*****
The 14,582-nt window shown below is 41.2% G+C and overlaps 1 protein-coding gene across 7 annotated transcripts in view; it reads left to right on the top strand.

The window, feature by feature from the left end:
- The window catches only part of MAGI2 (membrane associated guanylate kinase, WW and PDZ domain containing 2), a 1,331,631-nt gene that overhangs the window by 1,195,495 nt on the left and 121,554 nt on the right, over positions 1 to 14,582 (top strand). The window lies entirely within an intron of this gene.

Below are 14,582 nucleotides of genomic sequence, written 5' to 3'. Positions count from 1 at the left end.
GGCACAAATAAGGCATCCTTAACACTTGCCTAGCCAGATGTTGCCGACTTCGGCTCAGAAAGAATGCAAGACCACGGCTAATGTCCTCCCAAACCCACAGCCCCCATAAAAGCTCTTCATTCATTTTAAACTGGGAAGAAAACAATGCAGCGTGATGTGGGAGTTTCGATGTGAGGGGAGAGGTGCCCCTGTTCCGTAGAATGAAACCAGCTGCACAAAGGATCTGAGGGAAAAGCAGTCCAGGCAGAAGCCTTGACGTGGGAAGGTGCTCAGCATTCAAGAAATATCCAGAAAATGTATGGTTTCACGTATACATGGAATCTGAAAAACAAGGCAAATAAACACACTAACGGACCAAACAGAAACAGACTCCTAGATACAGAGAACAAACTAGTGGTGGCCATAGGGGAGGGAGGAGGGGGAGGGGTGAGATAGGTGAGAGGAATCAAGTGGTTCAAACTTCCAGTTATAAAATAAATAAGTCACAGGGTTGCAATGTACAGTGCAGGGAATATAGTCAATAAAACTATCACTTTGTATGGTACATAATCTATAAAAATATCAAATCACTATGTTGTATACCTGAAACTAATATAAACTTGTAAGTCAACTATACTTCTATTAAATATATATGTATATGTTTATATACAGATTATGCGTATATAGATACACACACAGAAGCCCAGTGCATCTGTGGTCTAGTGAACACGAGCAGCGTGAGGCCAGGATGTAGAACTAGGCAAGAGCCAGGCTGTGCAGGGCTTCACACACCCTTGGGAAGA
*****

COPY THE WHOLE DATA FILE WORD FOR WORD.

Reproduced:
The 14,582-nt window shown below is 41.2% G+C and overlaps 1 protein-coding gene across 7 annotated transcripts in view; it reads left to right on the top strand.

The window, feature by feature from the left end:
- The window catches only part of MAGI2 (membrane associated guanylate kinase, WW and PDZ domain containing 2), a 1,331,631-nt gene that overhangs the window by 1,195,495 nt on the left and 121,554 nt on the right, over positions 1 to 14,582 (top strand). The window lies entirely within an intron of this gene.

Below are 14,582 nucleotides of genomic sequence, written 5' to 3'. Positions count from 1 at the left end.
GGCACAAATAAGGCATCCTTAACACTTGCCTAGCCAGATGTTGCCGACTTCGGCTCAGAAAGAATGCAAGACCACGGCTAATGTCCTCCCAAACCCACAGCCCCCATAAAAGCTCTTCATTCATTTTAAACTGGGAAGAAAACAATGCAGCGTGATGTGGGAGTTTCGATGTGAGGGGAGAGGTGCCCCTGTTCCGTAGAATGAAACCAGCTGCACAAAGGATCTGAGGGAAAAGCAGTCCAGGCAGAAGCCTTGACGTGGGAAGGTGCTCAGCATTCAAGAAATATCCAGAAAATGTATGGTTTCACGTATACATGGAATCTGAAAAACAAGGCAAATAAACACACTAACGGACCAAACAGAAACAGACTCCTAGATACAGAGAACAAACTAGTGGTGGCCATAGGGGAGGGAGGAGGGGGAGGGGTGAGATAGGTGAGAGGAATCAAGTGGTTCAAACTTCCAGTTATAAAATAAATAAGTCACAGGGTTGCAATGTACAGTGCAGGGAATATAGTCAATAAAACTATCACTTTGTATGGTACATAATCTATAAAAATATCAAATCACTATGTTGTATACCTGAAACTAATATAAACTTGTAAGTCAACTATACTTCTATTAAATATATATGTATATGTTTATATACAGATTATGCGTATATAGATACACACACAGAAGCCCAGTGCATCTGTGGTCTAGTGAACACGAGCAGCGTGAGGCCAGGATGTAGAACTAGGCAAGAGCCAGGCTGTGCAGGGCTTCACACACCCTTGGGAAGA